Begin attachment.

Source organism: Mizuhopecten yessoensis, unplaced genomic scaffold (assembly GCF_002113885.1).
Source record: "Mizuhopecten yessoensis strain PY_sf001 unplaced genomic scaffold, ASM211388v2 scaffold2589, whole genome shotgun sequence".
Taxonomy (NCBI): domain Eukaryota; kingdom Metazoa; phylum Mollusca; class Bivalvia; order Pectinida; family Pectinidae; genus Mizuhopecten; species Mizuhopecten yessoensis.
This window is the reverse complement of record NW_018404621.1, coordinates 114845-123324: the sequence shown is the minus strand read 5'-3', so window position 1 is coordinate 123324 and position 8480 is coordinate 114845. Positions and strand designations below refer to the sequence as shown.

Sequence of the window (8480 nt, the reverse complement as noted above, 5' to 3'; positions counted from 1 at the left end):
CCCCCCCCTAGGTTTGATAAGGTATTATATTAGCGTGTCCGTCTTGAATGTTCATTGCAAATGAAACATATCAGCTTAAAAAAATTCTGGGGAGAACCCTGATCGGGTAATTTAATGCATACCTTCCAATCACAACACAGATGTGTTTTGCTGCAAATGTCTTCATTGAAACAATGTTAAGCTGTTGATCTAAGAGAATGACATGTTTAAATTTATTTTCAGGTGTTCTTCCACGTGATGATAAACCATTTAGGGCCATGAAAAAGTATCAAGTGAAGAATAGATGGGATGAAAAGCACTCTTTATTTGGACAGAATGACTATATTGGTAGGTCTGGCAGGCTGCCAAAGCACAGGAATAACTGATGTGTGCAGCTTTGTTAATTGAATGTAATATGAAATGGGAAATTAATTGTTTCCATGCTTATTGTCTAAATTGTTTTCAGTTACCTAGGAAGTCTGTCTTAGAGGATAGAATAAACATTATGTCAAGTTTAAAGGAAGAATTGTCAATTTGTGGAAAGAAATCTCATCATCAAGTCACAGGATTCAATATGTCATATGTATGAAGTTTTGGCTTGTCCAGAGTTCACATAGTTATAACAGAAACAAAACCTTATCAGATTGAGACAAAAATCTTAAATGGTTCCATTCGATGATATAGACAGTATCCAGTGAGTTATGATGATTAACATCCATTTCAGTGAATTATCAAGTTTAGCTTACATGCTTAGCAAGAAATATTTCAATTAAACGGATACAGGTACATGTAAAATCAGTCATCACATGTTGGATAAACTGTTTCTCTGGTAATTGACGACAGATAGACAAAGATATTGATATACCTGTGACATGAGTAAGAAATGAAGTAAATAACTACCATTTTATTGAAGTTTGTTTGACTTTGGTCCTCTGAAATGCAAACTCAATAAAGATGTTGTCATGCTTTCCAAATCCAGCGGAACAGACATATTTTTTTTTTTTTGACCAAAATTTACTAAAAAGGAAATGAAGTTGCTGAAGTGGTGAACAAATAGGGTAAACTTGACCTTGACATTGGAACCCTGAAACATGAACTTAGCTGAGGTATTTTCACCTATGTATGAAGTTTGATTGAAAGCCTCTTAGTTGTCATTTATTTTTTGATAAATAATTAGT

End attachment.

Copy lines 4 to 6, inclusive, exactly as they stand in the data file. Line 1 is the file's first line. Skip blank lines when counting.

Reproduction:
This window is the reverse complement of record NW_018404621.1, coordinates 114845-123324: the sequence shown is the minus strand read 5'-3', so window position 1 is coordinate 123324 and position 8480 is coordinate 114845. Positions and strand designations below refer to the sequence as shown.

Sequence of the window (8480 nt, the reverse complement as noted above, 5' to 3'; positions counted from 1 at the left end):
CCCCCCCCTAGGTTTGATAAGGTATTATATTAGCGTGTCCGTCTTGAATGTTCATTGCAAATGAAACATATCAGCTTAAAAAAATTCTGGGGAGAACCCTGATCGGGTAATTTAATGCATACCTTCCAATCACAACACAGATGTGTTTTGCTGCAAATGTCTTCATTGAAACAATGTTAAGCTGTTGATCTAAGAGAATGACATGTTTAAATTTATTTTCAGGTGTTCTTCCACGTGATGATAAACCATTTAGGGCCATGAAAAAGTATCAAGTGAAGAATAGATGGGATGAAAAGCACTCTTTATTTGGACAGAATGACTATATTGGTAGGTCTGGCAGGCTGCCAAAGCACAGGAATAACTGATGTGTGCAGCTTTGTTAATTGAATGTAATATGAAATGGGAAATTAATTGTTTCCATGCTTATTGTCTAAATTGTTTTCAGTTACCTAGGAAGTCTGTCTTAGAGGATAGAATAAACATTATGTCAAGTTTAAAGGAAGAATTGTCAATTTGTGGAAAGAAATCTCATCATCAAGTCACAGGATTCAATATGTCATATGTATGAAGTTTTGGCTTGTCCAGAGTTCACATAGTTATAACAGAAACAAAACCTTATCAGATTGAGACAAAAATCTTAAATGGTTCCATTCGATGATATAGACAGTATCCAGTGAGTTATGATGATTAACATCCATTTCAGTGAATTATCAAGTTTAGCTTACATGCTTAGCAAGAAATATTTCAATTAAACGGATACAGGTACATGTAAAATCAGTCATCACATGTTGGATAAACTGTTTCTCTGGTAATTGACGACAGATAGACAAAGATATTGATATACCTGTGACATGAGTAAGAAATGAAGTAAATAACTACCATTTTATTGAAGTTTGTTTGACTTTGGTCCTCTGAAATGCAAACTCAATAAAGATGTTGTCATGCTTTCCAAATCCAGCGGAACAGACATATTTTTTTTTTTTTGACCAAAATTTACTAAAAAGGAAATGAAGTTGCTGAAGTGGTGAACAAATAGGGTAAACTTGACCTTGACATTGGAACCCTGAAACATGAACTTAGCTGAGGTATTTTCACCTATGTATGAAGTTTGATTGAAAGCCTCTTAGTTGTCATTTATTTTTTGATAAATAATTAGT